Taking all of this into account, development speed is likely to be higher in React Native development projects. However, Flutter does provide many different IDE integrations that can really speed up development. Even on VIM, Flutter allows developers to use tools like IntelliSense, autocompletion, and validation. None of that is available on React Native unless you use TypeScript and the package supports types. So, in terms of potential, Flutter could be the faster development technology.
Popularity aside, both React Native and Flutter have amazing communities of developers behind them. And, contrary to what you may believe after reading the popularity section of this article, the numbers are fairly close. Here’s a quick glance at some relevant community stats for each technology:
As of the publication date of this article, the numbers in these tables show that the React Native and Flutter communities are very similar in size. However, Flutter has had three fewer years to build its community, so I find it quite amazing that it has managed to surpass React Native by significant margins in some of these metrics. With Flutter, it’s all been about its accelerated growth curve, as shown by this graph.
Beyond that, I think it is also valuable to take a look at some of the major apps using these technologies. On one side, some popular React Native apps are Facebook, Tesla, Bloomberg, Instagram, Coinbase, and Uber (we actually know a little bit about this last one, since FullStack Labs worked on a React Native project with Uber). On the other side, some popular Flutter projects are Google Assistant, Alibaba, BMW, Square, eBay, and Capital One.
There’s still one major difference to point out here, though—and that’s how the ecosystems of both these technologies compare. As the more mature technology, the React Native ecosystem is more stable and has a lot more packages available. That’s why it’s still the preferred cross-platform development technology for larger projects. Flutter, on the other hand, can’t be saved by its trendiness and is definitely not as mature as React Native. They just recently hit the stable milestone for their web version last March, and, unlike React Native, they still maintain beta versions of the software on their official site.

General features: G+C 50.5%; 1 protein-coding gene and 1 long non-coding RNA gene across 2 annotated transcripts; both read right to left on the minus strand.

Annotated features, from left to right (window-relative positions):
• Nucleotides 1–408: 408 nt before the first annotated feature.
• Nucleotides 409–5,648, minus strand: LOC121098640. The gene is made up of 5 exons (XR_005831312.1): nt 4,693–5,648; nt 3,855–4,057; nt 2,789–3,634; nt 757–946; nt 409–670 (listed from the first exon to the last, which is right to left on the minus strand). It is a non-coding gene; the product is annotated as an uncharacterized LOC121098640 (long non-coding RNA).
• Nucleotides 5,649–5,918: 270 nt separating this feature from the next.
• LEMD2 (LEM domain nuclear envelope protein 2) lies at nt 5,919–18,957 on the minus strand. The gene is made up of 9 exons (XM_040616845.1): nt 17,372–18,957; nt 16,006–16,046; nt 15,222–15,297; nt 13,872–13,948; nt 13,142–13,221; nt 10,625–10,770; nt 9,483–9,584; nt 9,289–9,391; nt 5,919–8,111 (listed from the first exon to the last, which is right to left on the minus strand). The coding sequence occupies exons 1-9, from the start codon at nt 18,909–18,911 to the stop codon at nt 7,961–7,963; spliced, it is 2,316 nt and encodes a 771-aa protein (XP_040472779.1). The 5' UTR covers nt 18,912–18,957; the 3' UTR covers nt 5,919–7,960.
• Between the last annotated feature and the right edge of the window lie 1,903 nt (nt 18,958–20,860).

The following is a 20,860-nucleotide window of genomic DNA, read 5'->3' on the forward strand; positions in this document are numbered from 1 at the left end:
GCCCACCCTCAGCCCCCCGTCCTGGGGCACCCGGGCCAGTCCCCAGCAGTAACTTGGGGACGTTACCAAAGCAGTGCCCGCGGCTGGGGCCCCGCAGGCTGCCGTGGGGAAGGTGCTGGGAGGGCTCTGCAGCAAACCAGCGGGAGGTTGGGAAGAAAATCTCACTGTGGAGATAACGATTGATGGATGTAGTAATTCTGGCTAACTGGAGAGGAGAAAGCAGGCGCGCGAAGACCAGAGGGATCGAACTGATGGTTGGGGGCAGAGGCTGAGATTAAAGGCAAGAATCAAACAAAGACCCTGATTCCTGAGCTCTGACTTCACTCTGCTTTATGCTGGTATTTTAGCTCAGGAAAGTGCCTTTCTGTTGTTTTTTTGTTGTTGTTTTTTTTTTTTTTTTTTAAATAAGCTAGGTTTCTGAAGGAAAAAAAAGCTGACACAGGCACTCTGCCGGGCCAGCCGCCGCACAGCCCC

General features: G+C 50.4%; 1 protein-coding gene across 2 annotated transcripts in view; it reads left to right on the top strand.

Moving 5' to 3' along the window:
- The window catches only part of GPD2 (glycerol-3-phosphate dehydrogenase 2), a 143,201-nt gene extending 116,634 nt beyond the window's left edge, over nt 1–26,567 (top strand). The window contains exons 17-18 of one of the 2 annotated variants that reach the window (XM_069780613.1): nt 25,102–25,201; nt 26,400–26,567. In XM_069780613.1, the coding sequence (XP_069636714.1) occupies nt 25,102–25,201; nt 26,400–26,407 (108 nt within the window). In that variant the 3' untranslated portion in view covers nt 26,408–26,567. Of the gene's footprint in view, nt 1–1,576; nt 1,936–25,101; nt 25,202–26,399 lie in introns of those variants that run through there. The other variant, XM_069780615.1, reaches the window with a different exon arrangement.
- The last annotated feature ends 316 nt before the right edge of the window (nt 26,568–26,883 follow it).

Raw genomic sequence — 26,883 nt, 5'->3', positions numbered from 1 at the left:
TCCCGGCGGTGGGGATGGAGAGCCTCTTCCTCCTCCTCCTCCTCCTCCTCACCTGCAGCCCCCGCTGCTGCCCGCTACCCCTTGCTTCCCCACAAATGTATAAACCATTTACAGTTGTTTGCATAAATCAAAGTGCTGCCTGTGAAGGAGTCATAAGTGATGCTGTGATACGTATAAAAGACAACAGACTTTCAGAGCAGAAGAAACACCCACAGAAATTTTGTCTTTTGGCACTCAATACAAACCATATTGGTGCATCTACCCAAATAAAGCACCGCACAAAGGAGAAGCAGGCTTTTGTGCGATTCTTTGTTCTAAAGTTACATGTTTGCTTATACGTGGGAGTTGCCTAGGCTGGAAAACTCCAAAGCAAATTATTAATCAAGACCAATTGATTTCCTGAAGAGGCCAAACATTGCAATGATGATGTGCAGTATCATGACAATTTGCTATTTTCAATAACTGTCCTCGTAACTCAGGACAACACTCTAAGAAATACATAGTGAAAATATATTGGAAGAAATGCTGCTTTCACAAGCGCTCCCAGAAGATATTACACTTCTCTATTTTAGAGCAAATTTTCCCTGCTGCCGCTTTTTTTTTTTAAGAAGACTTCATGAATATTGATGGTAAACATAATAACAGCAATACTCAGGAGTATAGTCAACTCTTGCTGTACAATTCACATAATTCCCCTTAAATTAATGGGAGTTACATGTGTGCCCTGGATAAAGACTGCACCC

With all of that into play, I’ve got to give this one to React Native. Flutter comes very close and it will probably reach the “mature technology” category sooner than expected, but until then, it seems like React Native’s older and more stable community is the winner of this category.
Before finishing up, let’s take a look at all that we’ve learned in a comparative table.
Comparing React Native and Flutter in this article has been particularly difficult, but I hope that the information here can help you in some way or another. After all of this, I do agree with all of the developers I’ve talked to: Flutter is certainly a very interesting technology with a lot of potential, and I can see it growing more throughout the rest of the year.
Nonetheless, I still believe React Native has a place in cross-platform development and that’s not going to change anytime soon. The fact that it’s easier to find senior React Native developers than senior Flutter developers means that most large projects will probably still choose React Native in the near future. Maybe in a year (or less) Flutter will finally reach that “maturity” point and be easier to trust for tech leaders.
For now, I think it’s very exciting that so many people are jumping into the Flutter bandwagon and as CTO of FullStack Labs, I’m also looking forward to working on more Flutter projects with my team. React Native and Flutter are both amazing technologies and I am certain that the future of mobile and cross-platform development lies in them.